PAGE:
DR. JIM LEONTIADES
Cyprus International Institute of Management
Too much borrowing. That is the common root of much of the current financial crisis. If growth is to be resumed in the Euro-zone, many citizens, businesses and governments will have to reduce the proportion of their borrowed funds, to deleverage.
The McKinsey Global Institute, an arm of the well known McKinsey consulting firm was established in 1990 to study the evolving global economy. MGI’s latest report, Debt and Deleveraging: Uneven progress on the path to growth, studies ten of the world’s largest mature economies to see “where they stand” in the deleveraging process. Special attention is given to the experience of Sweden and Finland, both of which successfully deleveraged in the 1990s. The report ends with a summary of six conditions it finds are useful indicators of deleveraging. It concludes that, without these, “growth and public sector deleveraging are unlikely.”
1. The first condition is a stable banking system. In Finland and Sweden, which have successfully gone through this process, the government intervened. Banks were recapitalised and some nationalised. Special institutions were set up to manage bad loans.
Our banking system in Cyprus is in the depths of probably the worst crisis since 1974, largely due to unprecedented losses suffered from the Greek default on its sovereign debt. This has drained bank equity reserves just when new, higher reserve requirements have been imposed by bank regulators. This double blow comes on top of a depressed national economy and a general scarcity of capital. Cypriot banks are in the midst of a drastic deleveraging process, raising new equity, restricting loans, cutting dividends and selling assets. The end is not yet in sight.
2. A credible plan for long term fiscal responsibility. MGI finds that although a plan for long term fiscal sustainability is essential, moving too soon and too aggressively to cut government spending can be counterproductive, slowing down a potential recovery (Angela Merkel, please note).
Cyprus cannot be accused of moving too fast and too aggressively to reduce its deficit. Quite the contrary. Steps in this direction have been too slow and too modest. According to Eurostat data, Cyprus was one of the few countries in the European Union whose deficit actually increased (from 5.3% to 6.3%) between 2010 and 2011.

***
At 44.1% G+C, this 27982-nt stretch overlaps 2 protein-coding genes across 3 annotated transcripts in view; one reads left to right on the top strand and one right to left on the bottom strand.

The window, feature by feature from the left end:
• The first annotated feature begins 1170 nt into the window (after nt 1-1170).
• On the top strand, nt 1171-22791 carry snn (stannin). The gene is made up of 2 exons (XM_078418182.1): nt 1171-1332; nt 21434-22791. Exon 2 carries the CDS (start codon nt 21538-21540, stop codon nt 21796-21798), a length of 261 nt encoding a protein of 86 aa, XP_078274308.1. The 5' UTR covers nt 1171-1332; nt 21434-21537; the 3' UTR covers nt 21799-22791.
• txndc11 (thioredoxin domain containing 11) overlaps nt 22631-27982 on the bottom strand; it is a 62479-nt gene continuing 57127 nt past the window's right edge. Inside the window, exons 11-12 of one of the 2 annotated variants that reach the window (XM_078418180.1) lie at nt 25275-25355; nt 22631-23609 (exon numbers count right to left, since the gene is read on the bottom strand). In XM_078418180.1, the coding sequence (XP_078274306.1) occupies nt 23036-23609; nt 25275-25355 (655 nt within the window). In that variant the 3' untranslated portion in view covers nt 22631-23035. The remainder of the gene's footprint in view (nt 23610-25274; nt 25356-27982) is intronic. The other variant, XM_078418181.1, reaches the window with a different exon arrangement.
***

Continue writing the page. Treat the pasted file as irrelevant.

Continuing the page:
3. Structural reforms should be in place. Sweden and Finland enacted reforms to raise productivity and to stimulate growth in retail and banking. They also joined the EU during this period. Japan did not and entered into a 15 year recession whose end may not yet be in sight.
The largest Cypriot private sector (financial) is undergoing a far reaching and painful restructuring. Reform of the public sector is the most obvious structural change needed in Cyprus. Whereas many public sector workers in Greece have seen their wages reduced by 25% and many such workers have lost their job entirely, public sector changes in Cyprus have so far been minor and temporary.
4. Rising exports have long been a recipe for exiting a recession. Finnish and Swedish exports grew rapidly, thanks in part to their membership in the European Union (although neither was in the Euro zone at that time). Unlike Finland and Sweden then, the Euro zone countries today are not able to lower their exchange rate as a means of stimulating exports.
In Cyprus, our main export is tourism, the export of services and our main source of foreign exchange. Our performance here has yet to exceed the arrivals figure of 2.7 mln tourists which Cyprus enjoyed in 2001. There has been a modest 10-11% improvement recently largely due to tourists diverted because of civil unrest in the “Arab Spring” countries.
5. A revival of private investment is another sign of successful deleveraging.
The crisis in Cyprus has been accompanied by a steep drop in the establishment of new companies. In the 2008-2011 period annual new company registrations have dropped by 20%, from 24,596 to 19,509. Hopefully, new efforts to attract Chinese investment and offshore drilling will reverse this trend but this remains a hope.
6. A stabilised housing market and a rebound in construction are important. Housing not only provides jobs in construction, it also drives sales of the many durable goods required to furnish new homes.
Cyprus, along with Spain, has yet to experience the hoped-for rebound in this sector. Moreover, house prices here have not experienced the same rate of decline as in some other countries. House prices in Cyprus have dropped at an annual rate of 5% between the second quarter of 2010 and the same quarter in 2011. Spain’s house prices fell 11% just in the final quarter of 2011. Deleveraging here has still some way to go.
Cyprus, along with most other countries of the Euro zone, has not yet completed its deleveraging process. How long this will take is not something many economists agree on.
Perhaps more important is the question of strategy. Is the current focus on austerity likely to bring about the desired result?
There is no doubt that deleveraging has become necessary but the timing and method with which it is carried out can make all the difference between success and failure.
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